Foresight is not Hindsight
The military mind has been much-maligned, in particular the failure of various armies to adopt measures that – in hindsight – would have won the war earlier. As John Braue points out, the military knows that its current weapons can do…but new weapons are often untested and therefore suspect. The tanks that the UK had between the wars were flawed designs, for example, and there were other problems. However, there were two developments that could have been made during the run-up to World War Two that…surprise, surprise, were missed.
Antitank Weapons: During WW1, tanks became prominent, and any reasonable study of the possibilities would have suggested that they would continue to be more powerful. In fact, both Britain and France had people who argued precisely that (Fuller and Petain) who were marginalized by politics. What if…there was more attention paid to antitank weapons, perhaps a form of Ju-88 weapon?
Assuming no major changes, it would be well within the power of the Allies to equip their forces with such weapons in time for war. Suddenly, the Germans start to lose Panzers in large numbers. Without the Panzers, their forces simply don’t have that big an advantage over the two Allies. I leave it up to your imagination as to what happens next.
Aircraft Carriers: By 1935, the era of the battleship was on the way out. The UK made a choice to start building six heavy battleships (KGV class and Vanguard) as well as a number of aircraft carriers. What if…they’d put the resources into carriers instead? They would, I suspect, have gained eight extra carriers, all modern and capable, for the battleships…and Britain would have still had a large battleship edge over the Germans.
The changes in the Atlantic are minute. The u-boats may or may not be defeated earlier. Norway may change as the British will have more carriers around to hunt for the German ships. Larger carriers were less useful than escorts, although the British may build some more of those as well. Taranto may be worse for the Italians as the British will be able to throw more aircraft at them – they may even be able to cut the lifeline between Italy and Rommel.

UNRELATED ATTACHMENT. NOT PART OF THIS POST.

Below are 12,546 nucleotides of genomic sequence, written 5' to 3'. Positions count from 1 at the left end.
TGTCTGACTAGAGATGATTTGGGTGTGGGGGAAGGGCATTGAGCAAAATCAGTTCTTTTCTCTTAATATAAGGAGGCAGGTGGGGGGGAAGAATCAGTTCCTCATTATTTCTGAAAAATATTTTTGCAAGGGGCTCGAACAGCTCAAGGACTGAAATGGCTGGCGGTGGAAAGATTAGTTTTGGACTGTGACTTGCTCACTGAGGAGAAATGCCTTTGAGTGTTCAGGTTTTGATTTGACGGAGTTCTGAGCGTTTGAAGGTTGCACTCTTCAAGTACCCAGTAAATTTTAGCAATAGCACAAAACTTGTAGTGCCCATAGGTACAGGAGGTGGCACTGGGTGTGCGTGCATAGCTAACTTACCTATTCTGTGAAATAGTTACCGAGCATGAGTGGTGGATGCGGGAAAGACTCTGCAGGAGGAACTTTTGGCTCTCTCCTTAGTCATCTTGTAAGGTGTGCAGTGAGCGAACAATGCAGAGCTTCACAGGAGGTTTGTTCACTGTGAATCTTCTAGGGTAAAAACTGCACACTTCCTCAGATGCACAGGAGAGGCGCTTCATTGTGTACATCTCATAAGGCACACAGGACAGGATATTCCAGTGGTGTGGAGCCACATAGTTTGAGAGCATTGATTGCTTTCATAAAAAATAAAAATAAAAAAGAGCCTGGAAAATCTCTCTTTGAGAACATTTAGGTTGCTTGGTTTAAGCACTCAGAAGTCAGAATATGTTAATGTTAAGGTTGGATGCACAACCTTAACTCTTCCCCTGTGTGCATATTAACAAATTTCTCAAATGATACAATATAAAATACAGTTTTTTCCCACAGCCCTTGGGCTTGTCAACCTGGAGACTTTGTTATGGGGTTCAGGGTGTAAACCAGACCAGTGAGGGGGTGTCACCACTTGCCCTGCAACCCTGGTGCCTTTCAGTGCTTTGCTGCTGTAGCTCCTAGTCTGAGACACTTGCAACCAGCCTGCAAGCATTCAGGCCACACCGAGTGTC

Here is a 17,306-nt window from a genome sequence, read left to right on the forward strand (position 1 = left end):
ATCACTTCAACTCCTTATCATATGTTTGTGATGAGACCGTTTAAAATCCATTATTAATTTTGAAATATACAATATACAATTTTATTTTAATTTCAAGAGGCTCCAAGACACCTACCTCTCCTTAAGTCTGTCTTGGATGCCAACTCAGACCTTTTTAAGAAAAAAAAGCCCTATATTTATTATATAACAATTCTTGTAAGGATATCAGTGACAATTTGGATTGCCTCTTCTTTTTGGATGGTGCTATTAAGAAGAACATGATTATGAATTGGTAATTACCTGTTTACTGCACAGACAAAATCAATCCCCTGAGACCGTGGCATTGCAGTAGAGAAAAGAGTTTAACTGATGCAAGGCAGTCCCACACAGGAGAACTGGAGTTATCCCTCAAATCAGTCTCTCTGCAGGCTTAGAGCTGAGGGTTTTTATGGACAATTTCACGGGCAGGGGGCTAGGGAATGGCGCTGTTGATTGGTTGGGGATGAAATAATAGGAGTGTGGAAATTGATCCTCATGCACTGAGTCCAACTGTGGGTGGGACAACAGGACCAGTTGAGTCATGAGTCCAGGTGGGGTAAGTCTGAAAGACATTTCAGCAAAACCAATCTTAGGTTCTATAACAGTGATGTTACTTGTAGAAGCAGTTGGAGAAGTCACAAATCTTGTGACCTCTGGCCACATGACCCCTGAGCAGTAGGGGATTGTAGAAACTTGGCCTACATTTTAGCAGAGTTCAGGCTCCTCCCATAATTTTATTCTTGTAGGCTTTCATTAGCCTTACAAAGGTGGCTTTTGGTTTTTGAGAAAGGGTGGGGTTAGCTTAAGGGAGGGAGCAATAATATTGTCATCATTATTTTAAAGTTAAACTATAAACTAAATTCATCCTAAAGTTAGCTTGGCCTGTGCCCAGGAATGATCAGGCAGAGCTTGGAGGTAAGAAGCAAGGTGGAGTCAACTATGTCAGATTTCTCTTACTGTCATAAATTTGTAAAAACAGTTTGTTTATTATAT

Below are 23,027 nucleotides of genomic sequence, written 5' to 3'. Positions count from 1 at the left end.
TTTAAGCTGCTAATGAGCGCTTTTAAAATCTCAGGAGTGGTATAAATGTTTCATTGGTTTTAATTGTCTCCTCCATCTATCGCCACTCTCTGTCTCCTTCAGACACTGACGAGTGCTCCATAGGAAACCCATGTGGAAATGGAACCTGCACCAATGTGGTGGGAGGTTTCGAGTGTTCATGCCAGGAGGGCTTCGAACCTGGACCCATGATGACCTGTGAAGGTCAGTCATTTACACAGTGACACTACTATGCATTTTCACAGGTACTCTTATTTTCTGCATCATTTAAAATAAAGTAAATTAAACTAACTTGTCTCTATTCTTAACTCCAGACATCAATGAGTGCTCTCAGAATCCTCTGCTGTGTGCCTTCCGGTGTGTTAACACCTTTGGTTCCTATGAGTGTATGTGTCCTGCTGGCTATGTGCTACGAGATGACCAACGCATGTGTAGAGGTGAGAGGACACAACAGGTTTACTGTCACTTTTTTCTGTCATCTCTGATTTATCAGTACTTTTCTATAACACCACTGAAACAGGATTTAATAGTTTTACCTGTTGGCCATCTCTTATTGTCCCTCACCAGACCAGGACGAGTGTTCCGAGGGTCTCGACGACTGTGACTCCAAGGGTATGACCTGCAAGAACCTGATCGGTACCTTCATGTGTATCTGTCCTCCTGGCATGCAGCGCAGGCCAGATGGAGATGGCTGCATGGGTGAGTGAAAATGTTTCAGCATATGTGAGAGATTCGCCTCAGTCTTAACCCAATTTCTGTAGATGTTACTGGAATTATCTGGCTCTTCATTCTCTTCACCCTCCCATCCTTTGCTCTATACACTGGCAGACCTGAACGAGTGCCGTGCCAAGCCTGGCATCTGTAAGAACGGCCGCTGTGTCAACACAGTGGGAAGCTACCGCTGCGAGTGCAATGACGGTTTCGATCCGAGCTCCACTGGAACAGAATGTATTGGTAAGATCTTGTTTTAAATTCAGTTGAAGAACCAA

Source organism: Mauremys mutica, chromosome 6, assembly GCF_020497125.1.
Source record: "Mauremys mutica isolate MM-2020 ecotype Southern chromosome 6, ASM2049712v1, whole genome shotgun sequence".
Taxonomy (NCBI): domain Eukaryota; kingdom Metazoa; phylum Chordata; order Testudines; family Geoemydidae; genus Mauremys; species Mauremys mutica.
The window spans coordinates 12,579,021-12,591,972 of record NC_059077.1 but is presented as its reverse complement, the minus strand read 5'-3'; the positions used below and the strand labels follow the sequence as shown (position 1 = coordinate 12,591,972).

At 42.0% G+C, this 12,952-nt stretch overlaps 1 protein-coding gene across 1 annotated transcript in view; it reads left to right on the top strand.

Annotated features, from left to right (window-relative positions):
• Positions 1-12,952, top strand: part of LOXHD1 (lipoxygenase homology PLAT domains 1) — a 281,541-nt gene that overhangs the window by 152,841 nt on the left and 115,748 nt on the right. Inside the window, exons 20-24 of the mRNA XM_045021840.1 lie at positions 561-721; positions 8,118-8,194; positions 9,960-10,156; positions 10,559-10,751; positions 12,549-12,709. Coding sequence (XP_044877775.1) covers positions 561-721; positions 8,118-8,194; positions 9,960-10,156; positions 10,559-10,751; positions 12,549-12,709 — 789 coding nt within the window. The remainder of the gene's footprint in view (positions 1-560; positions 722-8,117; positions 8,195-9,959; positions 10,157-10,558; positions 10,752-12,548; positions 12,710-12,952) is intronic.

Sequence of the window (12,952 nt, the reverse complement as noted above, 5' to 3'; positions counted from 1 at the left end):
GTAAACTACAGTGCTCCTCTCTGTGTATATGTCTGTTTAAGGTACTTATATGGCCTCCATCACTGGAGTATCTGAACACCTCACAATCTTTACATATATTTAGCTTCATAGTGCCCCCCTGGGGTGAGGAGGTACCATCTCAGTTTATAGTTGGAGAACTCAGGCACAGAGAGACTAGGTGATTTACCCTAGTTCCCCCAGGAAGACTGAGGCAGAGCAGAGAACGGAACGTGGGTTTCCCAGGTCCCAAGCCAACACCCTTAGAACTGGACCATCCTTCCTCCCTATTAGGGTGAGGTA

For Japan, however…
It is unlikely that the British would be as un-aggressive as they were, post-Singapore. Four full fleet carriers could have beaten off the Japanese aircraft that killed Prince of Wales and Repulse – UK carriers had a higher survival rate than US carriers – and quite possibly have provided the support that Singapore needed to survive. The fortress may still fall, but it will do so in a blaze of glory, rather than an inglorious surrender.
Nine/ten Allies fleet carriers (US+UK) change the next few months remarkably. It is not impossible to suggest that the extra punch will slow the Japanese down from their conquests, perhaps in the Dutch East Indies or the Philippines. Sooner or later, there will be a bloody clash between the Allies and the Japanese…and who knows what way that will go?
In the long run, it doesn’t matter. Japan did as well as it did on a shoestring economy; it had only enough fuel for a few months. (Six is the number normally quoted.) Arguably, the Japanese will start to really feel the pinch, and Allied advantages (submarines etc) will really begin to hurt. At some point, Japan won’t be able to carry on the struggle anymore…and then the war will be over – bar the shouting.
Does anyone want either of these developed further? Let me know.